Cyber attack methods are changing every day. As soon as one purported scam or virus is identified and squashed, another can almost immediately take its place. Because of this, federal and state governments dedicate enormous resources to stopping cyber crime and identifying those who engage in it.
However, at least one lawmaker is looking to legalize “computer intrusion” in specific situations. A congressman drafted and proposed a bill that would allow people who have fallen victims to hackers to “hack back.”
AC/DC would justify unauthorized access
The bill is called the Active Cyber Defense Certainty Act, or AC/DC, and as noted by this Daily Beast article, it is similar to laws that allow people to use physical force to defend themselves against an attacker.
Broadly speaking, it would give people permission to access a hacker’s computer without authorization, collect data and/or engage in potentially unlawful activities in an attempt to identify and/or stop the attacker.
Security and legal critics take issue with the proposal
Not surprisingly, there are numerous critics of the bill who argue that allowing people to break into other people’s computer is dangerous and ultimately unwise. Security experts say that people engaged in countering a hacker could wind up accessing or destroying data from third parties.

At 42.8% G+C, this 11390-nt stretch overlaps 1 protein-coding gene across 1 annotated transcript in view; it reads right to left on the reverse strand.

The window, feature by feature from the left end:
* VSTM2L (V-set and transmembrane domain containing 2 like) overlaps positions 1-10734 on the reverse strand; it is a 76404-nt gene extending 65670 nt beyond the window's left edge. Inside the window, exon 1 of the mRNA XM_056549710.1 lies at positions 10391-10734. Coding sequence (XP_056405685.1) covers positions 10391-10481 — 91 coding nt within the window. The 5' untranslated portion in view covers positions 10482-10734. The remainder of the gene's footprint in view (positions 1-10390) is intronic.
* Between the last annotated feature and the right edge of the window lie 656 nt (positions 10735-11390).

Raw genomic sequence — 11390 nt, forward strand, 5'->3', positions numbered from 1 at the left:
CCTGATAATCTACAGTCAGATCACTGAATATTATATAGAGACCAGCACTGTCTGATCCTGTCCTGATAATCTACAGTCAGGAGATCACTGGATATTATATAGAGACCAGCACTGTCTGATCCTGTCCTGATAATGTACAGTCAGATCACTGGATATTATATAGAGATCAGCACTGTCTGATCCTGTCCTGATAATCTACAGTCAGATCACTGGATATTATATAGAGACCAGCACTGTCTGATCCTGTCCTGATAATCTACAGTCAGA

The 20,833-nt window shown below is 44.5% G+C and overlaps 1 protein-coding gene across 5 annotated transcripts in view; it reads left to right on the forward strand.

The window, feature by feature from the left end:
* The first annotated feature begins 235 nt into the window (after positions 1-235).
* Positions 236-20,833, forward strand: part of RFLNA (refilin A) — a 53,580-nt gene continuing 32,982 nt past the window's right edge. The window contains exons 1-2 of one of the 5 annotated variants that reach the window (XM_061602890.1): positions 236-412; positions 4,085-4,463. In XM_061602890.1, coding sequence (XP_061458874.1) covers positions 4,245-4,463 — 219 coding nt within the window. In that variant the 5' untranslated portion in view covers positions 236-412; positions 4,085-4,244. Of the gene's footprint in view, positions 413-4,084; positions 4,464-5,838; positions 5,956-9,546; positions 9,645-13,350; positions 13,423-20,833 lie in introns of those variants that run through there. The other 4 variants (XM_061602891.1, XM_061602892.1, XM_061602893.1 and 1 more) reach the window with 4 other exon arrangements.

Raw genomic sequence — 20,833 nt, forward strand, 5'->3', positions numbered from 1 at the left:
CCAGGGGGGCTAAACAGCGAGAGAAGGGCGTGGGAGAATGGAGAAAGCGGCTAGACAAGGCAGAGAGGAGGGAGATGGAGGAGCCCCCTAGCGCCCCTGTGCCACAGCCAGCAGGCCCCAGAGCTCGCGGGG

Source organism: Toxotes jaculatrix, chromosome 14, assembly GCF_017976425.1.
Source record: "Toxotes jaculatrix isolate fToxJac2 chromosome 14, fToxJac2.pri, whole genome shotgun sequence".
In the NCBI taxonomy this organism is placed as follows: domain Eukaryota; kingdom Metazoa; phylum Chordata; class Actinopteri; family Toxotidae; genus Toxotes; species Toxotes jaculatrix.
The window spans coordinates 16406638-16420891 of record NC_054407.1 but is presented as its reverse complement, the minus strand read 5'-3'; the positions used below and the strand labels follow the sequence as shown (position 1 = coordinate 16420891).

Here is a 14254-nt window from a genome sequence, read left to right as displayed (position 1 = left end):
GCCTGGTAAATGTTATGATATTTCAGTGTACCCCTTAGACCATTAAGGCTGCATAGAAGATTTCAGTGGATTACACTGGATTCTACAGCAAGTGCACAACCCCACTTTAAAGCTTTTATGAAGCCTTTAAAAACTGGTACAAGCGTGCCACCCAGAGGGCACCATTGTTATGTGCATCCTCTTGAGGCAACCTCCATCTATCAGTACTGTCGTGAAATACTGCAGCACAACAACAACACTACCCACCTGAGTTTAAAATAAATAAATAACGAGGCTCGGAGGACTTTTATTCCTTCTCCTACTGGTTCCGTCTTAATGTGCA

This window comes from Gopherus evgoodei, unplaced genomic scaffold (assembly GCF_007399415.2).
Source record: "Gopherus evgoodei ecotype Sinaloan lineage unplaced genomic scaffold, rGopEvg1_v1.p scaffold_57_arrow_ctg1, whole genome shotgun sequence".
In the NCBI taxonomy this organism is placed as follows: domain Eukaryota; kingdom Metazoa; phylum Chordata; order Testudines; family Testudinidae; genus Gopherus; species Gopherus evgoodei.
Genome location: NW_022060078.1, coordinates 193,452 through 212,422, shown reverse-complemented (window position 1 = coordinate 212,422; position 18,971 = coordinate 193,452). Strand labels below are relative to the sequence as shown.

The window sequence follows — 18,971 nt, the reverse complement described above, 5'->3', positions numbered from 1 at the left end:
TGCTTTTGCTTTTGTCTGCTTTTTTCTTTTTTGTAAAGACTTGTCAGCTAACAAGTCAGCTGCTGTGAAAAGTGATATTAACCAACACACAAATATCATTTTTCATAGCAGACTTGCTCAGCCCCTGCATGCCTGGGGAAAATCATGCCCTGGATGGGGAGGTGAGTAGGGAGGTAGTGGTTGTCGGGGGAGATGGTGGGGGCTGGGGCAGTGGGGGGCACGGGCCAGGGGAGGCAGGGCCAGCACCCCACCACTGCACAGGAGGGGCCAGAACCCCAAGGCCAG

Others caution that while creating a guide for legalized attacks could provide clarity, the potential for abuse and confusion is very real. Further, a scientist at a cyber security company notes that the requirements of the bill create too much red tape for it to be effective.
What this bill (and others like it) means for Texans
While it is unlikely that this bill will become a law, it is just one example of how lawmakers are trying to define computer or cyber crimes and punish those who engage in illegal conduct.
Considering the massive resources federal prosecutors and law enforcement agencies have to investigate and prosecute people accused of internet crimes, it is crucial that anyone accused of this type of offense secure legal representation sooner, rather than later.